To sail on the 18th of April next, from Dublin.

(TThe reflections arising out of these facts are ourious—the British are playing a deep game, helping Ferdinand on one side, and opposing him on the other.

CH18ONICLE. The president of the United States reached Gharleston on the 26th ult, on his southern tour. He is every where received wit great attention and respect, but there is much less pomp and parade than took place on his eastern journey.

The U. S. corvette John Adams has arrived at Norfolk from Havana. We have not heard any particulars of her voyage.

The JMediterranean squadron, by late advices, all well. Com. Stewart had just learnt that the Tunisians had obliged some American vessels to shew their “Mediterranean passes,” and had left Messina to tell them that they inust desist from the procedure.

A steam boat of seven hundred tons, has been launched at New York.

East India missions. We see that the public benevolence is called upon at New York, in support of certain missionaries about to depart for the East Indies—to proclaim the gospel to the heathen. Now, if we had no room for the exercise of such functions at home, this might be well enough—but our own Indians require the attentions of the religious and humane, in our opinion, quite as much as those in the | East. .New York. The election for members of the senate and assembly of this state, was held last week. There are three distinct political parties in New York—two calling themselves republican and the other federal. As far as the 1 eturns are received, that branch of the republican party opposed to gov. Clinton, seems to have succeeded—in the city, in the choice of assemblymen, the average majority against the friends of the gov. was 2,301 votes; for senators, the majority on the same side was about 850 over the “Clintonian,” and 500 over the federal ticket. ...An arch bridge, on a new construction, has been recently erected over Onion river, near Montpel'lier, in Vermont. It is said to be “composed of sixty-nine string pieces, thirty feet in length, and ten inches by eleven and a half in size; together with twelve thwarts, or cross pieces, twenty two fect long, seven inches by fourteen; forming one entire arch one hund, ed and ninety-five feet long, and twenty broad; with not a single mortice, tenon, bolt, or band about it. The whole expense of the bridge did not exceed two hundred dollars.”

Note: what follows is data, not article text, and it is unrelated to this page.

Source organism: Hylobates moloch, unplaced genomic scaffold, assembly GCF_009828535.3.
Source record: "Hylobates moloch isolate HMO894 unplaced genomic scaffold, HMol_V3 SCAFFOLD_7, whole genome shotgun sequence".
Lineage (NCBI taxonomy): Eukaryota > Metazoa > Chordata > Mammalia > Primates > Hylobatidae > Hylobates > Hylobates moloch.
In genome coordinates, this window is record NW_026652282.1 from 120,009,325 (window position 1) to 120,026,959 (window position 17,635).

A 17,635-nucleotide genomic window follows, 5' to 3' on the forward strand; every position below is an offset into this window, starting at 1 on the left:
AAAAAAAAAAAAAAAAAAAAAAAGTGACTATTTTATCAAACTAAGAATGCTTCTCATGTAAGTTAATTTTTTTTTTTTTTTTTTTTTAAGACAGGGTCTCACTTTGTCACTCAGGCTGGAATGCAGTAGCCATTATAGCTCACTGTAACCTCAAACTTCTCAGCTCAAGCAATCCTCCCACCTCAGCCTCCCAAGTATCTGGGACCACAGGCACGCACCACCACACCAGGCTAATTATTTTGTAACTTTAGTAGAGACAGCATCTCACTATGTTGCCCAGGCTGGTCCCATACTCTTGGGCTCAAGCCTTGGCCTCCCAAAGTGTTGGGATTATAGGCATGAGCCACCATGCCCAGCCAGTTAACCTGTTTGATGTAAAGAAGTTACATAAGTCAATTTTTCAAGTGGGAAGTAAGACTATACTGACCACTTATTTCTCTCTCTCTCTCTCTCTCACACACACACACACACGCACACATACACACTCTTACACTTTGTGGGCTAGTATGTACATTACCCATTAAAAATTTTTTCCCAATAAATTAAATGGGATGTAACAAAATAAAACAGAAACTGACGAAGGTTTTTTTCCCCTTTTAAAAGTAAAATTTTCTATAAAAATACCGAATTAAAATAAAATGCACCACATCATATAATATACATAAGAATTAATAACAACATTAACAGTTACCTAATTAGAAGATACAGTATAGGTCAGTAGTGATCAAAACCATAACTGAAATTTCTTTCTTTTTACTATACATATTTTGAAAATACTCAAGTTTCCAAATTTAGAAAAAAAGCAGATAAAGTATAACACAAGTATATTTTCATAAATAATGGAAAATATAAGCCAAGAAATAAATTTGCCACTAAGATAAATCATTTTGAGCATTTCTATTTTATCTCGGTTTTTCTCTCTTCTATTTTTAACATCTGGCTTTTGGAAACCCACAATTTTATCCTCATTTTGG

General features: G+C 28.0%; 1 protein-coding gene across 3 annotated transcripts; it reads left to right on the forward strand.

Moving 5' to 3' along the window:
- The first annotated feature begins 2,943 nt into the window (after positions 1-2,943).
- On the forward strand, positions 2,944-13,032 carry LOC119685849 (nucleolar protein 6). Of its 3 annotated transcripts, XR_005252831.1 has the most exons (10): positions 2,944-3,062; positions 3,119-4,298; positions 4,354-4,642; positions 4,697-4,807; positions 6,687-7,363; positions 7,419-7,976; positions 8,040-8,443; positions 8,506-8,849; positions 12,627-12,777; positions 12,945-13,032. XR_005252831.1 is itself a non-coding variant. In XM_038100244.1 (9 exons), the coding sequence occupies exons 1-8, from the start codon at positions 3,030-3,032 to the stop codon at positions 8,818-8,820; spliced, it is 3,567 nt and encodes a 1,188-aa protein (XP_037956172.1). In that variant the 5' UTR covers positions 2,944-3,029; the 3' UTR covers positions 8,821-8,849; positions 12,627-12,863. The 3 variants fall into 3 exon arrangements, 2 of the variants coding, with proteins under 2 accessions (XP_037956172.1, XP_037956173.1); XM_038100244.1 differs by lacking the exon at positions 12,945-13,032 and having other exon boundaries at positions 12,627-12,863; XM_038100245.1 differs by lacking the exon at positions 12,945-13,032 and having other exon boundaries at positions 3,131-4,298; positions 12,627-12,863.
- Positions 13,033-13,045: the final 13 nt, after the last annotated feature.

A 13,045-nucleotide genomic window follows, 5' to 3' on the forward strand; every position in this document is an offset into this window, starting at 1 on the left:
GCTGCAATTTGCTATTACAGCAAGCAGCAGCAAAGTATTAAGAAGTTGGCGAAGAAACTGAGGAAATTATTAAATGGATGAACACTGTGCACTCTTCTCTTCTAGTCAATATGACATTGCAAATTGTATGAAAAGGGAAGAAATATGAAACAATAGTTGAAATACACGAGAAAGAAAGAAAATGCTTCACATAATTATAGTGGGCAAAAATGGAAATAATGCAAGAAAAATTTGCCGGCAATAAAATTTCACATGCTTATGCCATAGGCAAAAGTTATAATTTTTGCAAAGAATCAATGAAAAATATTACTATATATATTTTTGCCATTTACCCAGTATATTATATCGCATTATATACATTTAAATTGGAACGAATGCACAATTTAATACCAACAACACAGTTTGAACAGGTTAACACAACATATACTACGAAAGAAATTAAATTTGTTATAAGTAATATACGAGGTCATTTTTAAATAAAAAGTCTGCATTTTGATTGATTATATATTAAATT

Died, lately, at Marblehead, capt. Nathan Bartlett, ared 70—a naval hero of the revolution, having .£aithfully served as an officer in several public vesIsels of war from 1776 to the latter end of 1781, when

he was first lieutenant of the South Carolina fri-